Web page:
Silence. Yes, I know, silence sprang to the top of my cognitive heap only two scant blogs ago (do scroll down, do), but here I am, beating that furrow and returning to the bosom of a fecund concept once again. I am not discouraged by your waning enthusiasm, because at this time of year, one is bound to find silence is all around us. Take this morning. As the clock on the mantelpiece struck eleven I was standing to attention in remembrance of our glorious dead, or rather my man was, as my sciatica has been playing up again. So, propped up to attention on a quantity of cushions, I found myself wondering what a completely silent Pitshanger Poets Workshop would be like. As soon as I had been winched back into the more usual vertical alignment I donned my patent-leather roller-blades and rushed off to the PP archive for a little research.
This weeks’ Workshop was quiet, but invigorating (and where were you?). Owen Gallagher recalled those characters who no-one dared frisk on the way into nightclubs. Nick Barth revised a piece concerning sealing a pact with sorrow. Alan Chambers read from his new pamphlet As The Year Spins, which is sold in support of Questors Theatre. Caroline Maldonado read us a short, enigmatic piece hinting at the beginning of a film noir. Martin Choules also observed a two-minute silence but could not help his mind wandering. Finally Daphne Gloag put the whole Addlestrop thing to bed with a reading of her own entry into the Poetry Comp from earlier this year.
Some time with the great ledgers of record confirmed my suspicion. The Workshop of Tuesday the 11th of November 1952 was an extraordinary affair, a unique poetry reading in which local poets were invited not to read poems to a small audience who agreed not to listen, while apposite musical accompaniment was provided by a non-pianist playing variations on a theme of Mr John Cage. A delightful evening was reported by all. If you have been, thank you for reading.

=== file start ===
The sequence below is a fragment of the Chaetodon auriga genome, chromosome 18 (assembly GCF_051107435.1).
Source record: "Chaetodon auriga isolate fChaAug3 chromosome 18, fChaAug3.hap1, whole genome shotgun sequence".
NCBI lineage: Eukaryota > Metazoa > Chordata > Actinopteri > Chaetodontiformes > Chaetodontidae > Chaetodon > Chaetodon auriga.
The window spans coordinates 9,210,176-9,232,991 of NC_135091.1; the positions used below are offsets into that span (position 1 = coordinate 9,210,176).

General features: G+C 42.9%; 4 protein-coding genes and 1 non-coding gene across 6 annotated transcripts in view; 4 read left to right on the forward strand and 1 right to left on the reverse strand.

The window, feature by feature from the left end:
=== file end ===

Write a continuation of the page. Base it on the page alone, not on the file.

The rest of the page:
As a significant poet, bon viveur and man-about-town I’ve never been too bothered about having a career. You meet people with careers all the time though, don’t you? I must say it’s beginning to get on my wick. There’s not a soiree that I go to but some young hot-shot isn’t button-holing me and telling me how they are re-imagining the digital customer journey by leveraging cloud-based Big Data pattern analysis to extrapolate realisable product upsell opportunities within an omnichannel bricks and clicks ecosystem, which sounds suspiciously to me like sitting on a beanbag while idly poking an Apple Macintosh. I have long since lost any ambition to go into the commercial world and be saddled with what might loosely be termed ‘a job’. There was that time Daddy offered to make me Chief Financial Officer of Tesco, but luckily it did not work out. Can you imagine what a mess I would have made of that?
Tonight’s workshop certainly did work out. John Hurley raised his profile with a piece of self-introspection, which was as amusing as it was revealing. Christine Shirley brought rare and atmospheric piece about the classroom. Michael Anderson did not need a second chance to make a great first impression with a soliloquy on Bankok. Daphne Gloag painted a picture with words with an observation of Ariadne. Alan Chambers added another section to his CV with a sharp observation of the transformation of a harbour. Owen Gallagher enhanced his prospects with a call for a decent poetic suit. Nick Barth belied his lack of recognised qualifications with a poem concerning a note he left for his future self. Finally we asked Daphne to read the whole of her poem Lost Voices now that it is complete.